This page gives details of books and key articles by John Launer. It also lists his articles as a columnist for QJM and Postgraduate Medical Journal (with open access links). A full chronological list of John’s academic writing including book chapters appears on the CV page.
Books by John Launer
Narrrative-Based Practice in Health and Social Care: Conversations Inviting Change was published in 2018. This is a core text of narrative practice applied to health and social care. Drawing on ideas from narrative studies and family therapy, it provides a theoretical framework and practical skills for dealing with individual consultations, family work, clinical supervision and teamwork. It offers a comprehensive narrative-based approach to the whole range of work in in health and social care. You can order it direct from Routledge here or from Amazon here.
“Reading John Launer’s ‘Narrative-Based Practice in Health and Social Care’ gave me a powerful surge of hope. John finds words to express our deepest thoughts and visions for a truly respectful and effective health care. We all gather, with John as host, in the clearing of a narrative path toward wholeness. If you care for the sick, read this book.”Professor Rita Charon, Director of the Narrative Medicine programme at Columbia University, New York.
How Not to Be a Doctor: and other essays is John’s award-winning collection of essays. It was originally published by the Royal Society of Medicine Press and was named as a Book of the Year by the British Medical Association. The updated edition published by Duckworth as a hardback, paperback and e-book can now be ordered here.
“Bursting with wonder and wisdom”Dr Iona Heath, Royal College of General Practitioners
The Inflatable Cushion, And Other Stories: Real Life Reflections from General Practice. To mark the 40th anniversary in 2020 of his first appearance as a medical columnist, John published a selection of essays reflecting on his work as a GP. The book includes tales from everyday practice, as well as humour and political comment. John is donating all profits from the book to support. food banks in the United Kingdom. Order here.
Sex versus Survival: The Life and Ideas of Sabina Spielrein
Dr Sabina Spielrein was a Russian psychoanalyst who lived from 1885 to 1942. She is mainly famous on account of her affair with Carl Jung, and for her role in the rift between Jung and Sigmund Freud. However, Spielrein was an original thinker in her own right. She proposed a theory of human sexuality based on the idea that human beings are torn between sexual desire and the drive to survive as individuals. Her ideas anticipated many of the themes of modern evolutionary psychology and child development. This book tells the story of Spielrein’s life, together with a presentation of her ideas. For further information, click on the UK or US edition above. For further details including reviews, click on “Spielrein biography” on the website menu. UK edition US edition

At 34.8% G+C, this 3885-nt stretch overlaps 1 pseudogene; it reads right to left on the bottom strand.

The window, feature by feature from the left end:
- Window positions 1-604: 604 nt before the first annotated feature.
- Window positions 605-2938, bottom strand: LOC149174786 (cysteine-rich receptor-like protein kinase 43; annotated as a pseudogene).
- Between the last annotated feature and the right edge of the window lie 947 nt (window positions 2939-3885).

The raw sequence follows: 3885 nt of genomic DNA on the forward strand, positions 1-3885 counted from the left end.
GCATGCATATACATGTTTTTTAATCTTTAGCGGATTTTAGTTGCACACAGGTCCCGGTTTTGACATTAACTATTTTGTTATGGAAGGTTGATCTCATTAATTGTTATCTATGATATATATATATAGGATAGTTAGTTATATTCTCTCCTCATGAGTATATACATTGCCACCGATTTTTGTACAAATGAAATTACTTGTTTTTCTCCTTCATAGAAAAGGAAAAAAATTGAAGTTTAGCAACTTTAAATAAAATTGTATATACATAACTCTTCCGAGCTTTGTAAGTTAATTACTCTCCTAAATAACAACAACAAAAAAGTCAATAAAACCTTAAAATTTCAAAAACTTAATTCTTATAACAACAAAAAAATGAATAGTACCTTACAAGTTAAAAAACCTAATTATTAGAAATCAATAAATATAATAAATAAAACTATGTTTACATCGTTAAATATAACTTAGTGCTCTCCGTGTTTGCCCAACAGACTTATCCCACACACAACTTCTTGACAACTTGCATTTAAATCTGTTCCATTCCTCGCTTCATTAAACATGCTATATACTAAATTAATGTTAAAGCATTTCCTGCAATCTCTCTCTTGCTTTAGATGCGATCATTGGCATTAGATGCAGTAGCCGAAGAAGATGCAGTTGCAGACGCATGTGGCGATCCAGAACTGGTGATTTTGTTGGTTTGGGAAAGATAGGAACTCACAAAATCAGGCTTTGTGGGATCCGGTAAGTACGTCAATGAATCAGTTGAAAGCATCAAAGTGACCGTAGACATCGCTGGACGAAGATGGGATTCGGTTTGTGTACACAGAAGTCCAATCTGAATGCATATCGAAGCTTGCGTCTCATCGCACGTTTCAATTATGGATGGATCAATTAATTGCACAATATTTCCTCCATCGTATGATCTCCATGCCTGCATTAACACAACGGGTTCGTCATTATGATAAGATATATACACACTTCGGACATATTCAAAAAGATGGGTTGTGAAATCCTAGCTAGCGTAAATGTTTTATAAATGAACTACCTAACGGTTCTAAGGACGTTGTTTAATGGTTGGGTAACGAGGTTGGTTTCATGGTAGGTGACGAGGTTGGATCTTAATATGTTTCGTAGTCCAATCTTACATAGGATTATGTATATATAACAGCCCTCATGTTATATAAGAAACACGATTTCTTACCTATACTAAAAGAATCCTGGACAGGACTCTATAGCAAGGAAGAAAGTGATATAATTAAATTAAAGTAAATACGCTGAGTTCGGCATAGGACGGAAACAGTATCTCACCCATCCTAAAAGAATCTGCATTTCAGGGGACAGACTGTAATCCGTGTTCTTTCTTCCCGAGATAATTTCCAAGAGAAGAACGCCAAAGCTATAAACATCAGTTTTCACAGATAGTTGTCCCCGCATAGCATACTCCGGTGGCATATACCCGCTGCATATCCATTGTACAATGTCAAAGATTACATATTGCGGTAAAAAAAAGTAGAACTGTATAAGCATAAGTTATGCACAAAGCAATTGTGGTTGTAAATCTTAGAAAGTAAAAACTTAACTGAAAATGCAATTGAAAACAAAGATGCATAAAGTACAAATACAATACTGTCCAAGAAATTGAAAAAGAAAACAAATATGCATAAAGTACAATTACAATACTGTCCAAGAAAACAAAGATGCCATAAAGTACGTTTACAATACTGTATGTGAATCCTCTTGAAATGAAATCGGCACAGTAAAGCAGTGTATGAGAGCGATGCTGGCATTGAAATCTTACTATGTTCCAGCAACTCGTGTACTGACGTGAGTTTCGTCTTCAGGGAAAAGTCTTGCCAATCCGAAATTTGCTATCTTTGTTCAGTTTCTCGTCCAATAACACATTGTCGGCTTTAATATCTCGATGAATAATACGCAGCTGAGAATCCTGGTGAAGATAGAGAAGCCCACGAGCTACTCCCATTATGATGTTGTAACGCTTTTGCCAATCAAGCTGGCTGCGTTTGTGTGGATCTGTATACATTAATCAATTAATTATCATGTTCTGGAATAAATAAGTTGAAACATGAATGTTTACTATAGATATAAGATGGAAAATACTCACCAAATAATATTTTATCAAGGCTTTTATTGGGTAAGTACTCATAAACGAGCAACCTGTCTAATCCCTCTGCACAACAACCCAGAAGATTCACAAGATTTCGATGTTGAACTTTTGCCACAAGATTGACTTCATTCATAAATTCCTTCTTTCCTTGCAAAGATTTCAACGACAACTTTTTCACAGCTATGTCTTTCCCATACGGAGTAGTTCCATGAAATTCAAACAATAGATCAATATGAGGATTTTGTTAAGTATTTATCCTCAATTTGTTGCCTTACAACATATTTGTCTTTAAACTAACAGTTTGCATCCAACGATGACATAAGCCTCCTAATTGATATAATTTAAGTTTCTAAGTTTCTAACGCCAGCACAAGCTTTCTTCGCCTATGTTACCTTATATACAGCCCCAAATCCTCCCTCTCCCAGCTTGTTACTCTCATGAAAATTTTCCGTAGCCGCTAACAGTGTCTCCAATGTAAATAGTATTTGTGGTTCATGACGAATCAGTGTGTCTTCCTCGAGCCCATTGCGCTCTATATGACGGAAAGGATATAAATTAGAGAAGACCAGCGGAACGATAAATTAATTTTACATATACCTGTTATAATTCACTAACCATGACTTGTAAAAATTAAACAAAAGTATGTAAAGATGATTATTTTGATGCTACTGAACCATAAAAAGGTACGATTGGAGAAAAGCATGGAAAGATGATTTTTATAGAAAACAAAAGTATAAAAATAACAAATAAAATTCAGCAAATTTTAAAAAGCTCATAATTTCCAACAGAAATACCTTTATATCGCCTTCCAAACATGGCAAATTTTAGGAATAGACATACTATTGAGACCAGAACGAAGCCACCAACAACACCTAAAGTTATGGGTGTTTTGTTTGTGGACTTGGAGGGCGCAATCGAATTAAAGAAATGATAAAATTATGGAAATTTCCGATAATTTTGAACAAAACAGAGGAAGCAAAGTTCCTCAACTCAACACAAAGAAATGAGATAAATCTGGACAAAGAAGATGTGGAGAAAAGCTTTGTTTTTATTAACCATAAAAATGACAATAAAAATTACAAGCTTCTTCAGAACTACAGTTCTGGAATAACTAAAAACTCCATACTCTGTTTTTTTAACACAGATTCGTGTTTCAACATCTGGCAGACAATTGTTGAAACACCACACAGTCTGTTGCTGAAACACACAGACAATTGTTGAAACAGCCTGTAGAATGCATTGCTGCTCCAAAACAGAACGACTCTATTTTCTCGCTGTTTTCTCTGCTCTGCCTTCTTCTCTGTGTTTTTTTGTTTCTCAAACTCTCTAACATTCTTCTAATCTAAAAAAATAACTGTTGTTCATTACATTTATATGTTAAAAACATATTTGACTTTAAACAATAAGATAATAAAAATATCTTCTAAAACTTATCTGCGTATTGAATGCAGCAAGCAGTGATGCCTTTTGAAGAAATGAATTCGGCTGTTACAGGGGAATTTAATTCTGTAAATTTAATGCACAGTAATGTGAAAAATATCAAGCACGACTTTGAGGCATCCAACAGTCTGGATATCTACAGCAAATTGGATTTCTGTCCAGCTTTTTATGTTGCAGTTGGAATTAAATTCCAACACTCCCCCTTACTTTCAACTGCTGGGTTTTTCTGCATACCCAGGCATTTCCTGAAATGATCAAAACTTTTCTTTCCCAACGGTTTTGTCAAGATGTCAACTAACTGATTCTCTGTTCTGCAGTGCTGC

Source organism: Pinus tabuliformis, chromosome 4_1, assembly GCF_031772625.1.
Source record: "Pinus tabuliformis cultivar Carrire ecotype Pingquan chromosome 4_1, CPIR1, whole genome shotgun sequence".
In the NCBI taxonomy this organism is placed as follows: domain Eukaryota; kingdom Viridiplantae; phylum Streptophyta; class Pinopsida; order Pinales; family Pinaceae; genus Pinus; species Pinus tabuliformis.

Clinical Uncertainty in Primary Care: The Challenge of Collaborative Engagement (edited with Lucia Sommers)
This book examines the whole range of uncertainty in primary care, from the technical to the existential. It makes the case for collaborative peer group supervision as a way of engaging with clinical uncertainty through dialogue and mutual learning. Chapters cover the Balint movement, Practice Inquiry, Narrative-Based Supervision, Problem-Based Small Group Learning, and other models of peer group work from different countries. There is a foreword by Renee Fox, and other distinguished contributors include Trish Greenhalgh, Colin Coles, Charlotte Tulinius and Henry Jablonski. For further information, or to order, click the title above.
Supervision and Support in Primary Care (edited with Jonathan Burton)
Based on a series of conferences on supervision in primary care, run by the Tavistock Clinic and the London Deanery, this book provides practical information and guidance on the nature and purpose of supervision in a primary care setting. For further information or to order direct from the publisher, click the title above
Reflecting on Reality: Psychotherapists at work in primary care (edited with Sue Blake and Dilys Daws)
This book has been written by practising psychotherapists, all connected with the Tavistock Clinic, and with a wide range of experience of working in primary care. It examines how therapists, GPs and other primary care professionals can all learn from each other through clinical collaboration. For further information or to order direct from the publisher, click the title above.